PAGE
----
Dose Modifications9

Treatment with ramucirumab should be interrupted following occurrence of any arterial thromboembolic events, GI perforation, or grade 3 or 4 bleeding. Recommended dose modifications for significant AEs are shown in Table 1.

Use in Specific Populations9

Pregnancy

Animal reproduction studies have not been conducted with ramucirumab. Animal studies involving the VEGF pathway report that loss of the VEGFR-2 gene in mice resulted in embryofetal death, along with disorganized blood vessels and blood islands in the yolk sac. Interference with the VEGF signaling pathway is also associated with developmental abnormalities, including poor development of the cranial region, forelimbs, forebrain, heart, and blood vessels. Based on these findings, it can be assumed that ramucirumab can cause fetal harm when administered to pregnant women. The FDA has designated this medication as pregnancy category C. If ramucirumab is used during pregnancy or if the patient becomes pregnant while taking ramucirumab, a discussion should take place about the potential hazards to the fetus.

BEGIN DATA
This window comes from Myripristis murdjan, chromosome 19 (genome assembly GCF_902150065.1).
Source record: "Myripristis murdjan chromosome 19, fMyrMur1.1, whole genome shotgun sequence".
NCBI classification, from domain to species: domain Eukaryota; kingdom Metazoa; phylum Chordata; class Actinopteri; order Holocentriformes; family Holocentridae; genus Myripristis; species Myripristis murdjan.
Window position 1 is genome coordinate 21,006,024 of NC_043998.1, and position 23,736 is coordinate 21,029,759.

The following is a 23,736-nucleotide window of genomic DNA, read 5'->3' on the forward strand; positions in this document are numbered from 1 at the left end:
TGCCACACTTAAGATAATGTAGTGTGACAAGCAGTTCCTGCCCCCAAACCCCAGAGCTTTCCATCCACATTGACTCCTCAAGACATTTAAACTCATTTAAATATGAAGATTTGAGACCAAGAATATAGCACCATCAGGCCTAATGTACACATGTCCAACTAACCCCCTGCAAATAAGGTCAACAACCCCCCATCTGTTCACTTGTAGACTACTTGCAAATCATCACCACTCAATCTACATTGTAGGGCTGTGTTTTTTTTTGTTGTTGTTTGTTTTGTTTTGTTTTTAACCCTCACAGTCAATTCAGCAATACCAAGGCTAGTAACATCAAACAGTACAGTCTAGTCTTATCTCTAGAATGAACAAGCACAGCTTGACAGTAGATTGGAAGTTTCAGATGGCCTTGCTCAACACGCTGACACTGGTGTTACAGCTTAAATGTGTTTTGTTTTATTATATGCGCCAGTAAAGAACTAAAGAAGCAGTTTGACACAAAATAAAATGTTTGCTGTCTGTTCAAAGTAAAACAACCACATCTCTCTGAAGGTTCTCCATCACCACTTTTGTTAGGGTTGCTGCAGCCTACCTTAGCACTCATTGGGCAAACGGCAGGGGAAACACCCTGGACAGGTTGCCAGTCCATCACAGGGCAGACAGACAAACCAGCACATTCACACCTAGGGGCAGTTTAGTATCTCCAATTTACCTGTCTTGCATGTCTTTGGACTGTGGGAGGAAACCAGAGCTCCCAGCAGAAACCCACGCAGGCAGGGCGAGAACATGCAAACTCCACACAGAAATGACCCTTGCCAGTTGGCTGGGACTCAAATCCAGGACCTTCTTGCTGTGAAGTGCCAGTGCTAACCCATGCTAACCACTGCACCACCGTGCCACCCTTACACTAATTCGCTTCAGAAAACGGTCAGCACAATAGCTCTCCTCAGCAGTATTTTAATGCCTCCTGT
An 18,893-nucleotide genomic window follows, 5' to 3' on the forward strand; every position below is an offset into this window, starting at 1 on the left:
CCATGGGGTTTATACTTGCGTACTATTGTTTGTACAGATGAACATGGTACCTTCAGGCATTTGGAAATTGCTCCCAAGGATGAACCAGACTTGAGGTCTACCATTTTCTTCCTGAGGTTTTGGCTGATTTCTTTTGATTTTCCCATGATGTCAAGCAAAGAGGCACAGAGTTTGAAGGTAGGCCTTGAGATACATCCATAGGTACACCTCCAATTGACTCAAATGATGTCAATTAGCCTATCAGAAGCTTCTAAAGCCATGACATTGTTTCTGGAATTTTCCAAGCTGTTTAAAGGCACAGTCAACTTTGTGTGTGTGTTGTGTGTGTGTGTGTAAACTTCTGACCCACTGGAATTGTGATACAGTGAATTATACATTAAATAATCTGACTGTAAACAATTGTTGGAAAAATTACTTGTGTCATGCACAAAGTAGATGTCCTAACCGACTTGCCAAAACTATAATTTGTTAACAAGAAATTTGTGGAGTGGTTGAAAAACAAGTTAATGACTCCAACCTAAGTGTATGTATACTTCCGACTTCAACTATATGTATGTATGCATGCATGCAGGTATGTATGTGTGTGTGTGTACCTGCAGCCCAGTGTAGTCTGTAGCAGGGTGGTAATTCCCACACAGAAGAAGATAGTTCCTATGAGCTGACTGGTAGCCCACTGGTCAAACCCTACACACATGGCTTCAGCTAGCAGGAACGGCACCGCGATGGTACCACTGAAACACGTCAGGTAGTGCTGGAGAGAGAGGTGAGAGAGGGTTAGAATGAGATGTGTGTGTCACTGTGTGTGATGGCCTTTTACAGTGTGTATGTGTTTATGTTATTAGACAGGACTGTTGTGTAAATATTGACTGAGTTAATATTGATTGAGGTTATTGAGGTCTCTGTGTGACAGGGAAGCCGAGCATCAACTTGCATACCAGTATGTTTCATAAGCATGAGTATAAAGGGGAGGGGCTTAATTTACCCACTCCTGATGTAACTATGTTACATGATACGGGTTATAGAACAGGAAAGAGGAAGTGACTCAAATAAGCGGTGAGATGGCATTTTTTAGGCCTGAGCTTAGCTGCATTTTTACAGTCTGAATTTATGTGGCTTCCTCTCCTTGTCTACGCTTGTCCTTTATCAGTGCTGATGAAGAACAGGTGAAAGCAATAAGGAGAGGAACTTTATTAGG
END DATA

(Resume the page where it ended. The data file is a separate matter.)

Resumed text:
Nursing Mothers

It is not known whether ramucirumab is excreted in breast milk. However, because IgG and many drugs are excreted in human milk and because of the potential risk for serious adverse reactions in nursing infants exposed to ramucirumab, a decision should be made whether to discontinue nursing or discontinue the drug, taking into account the risk–benefit profile.

Pediatric Use

The safety and effectiveness of ramucirumab in pediatric patients have not been established.

Geriatric Use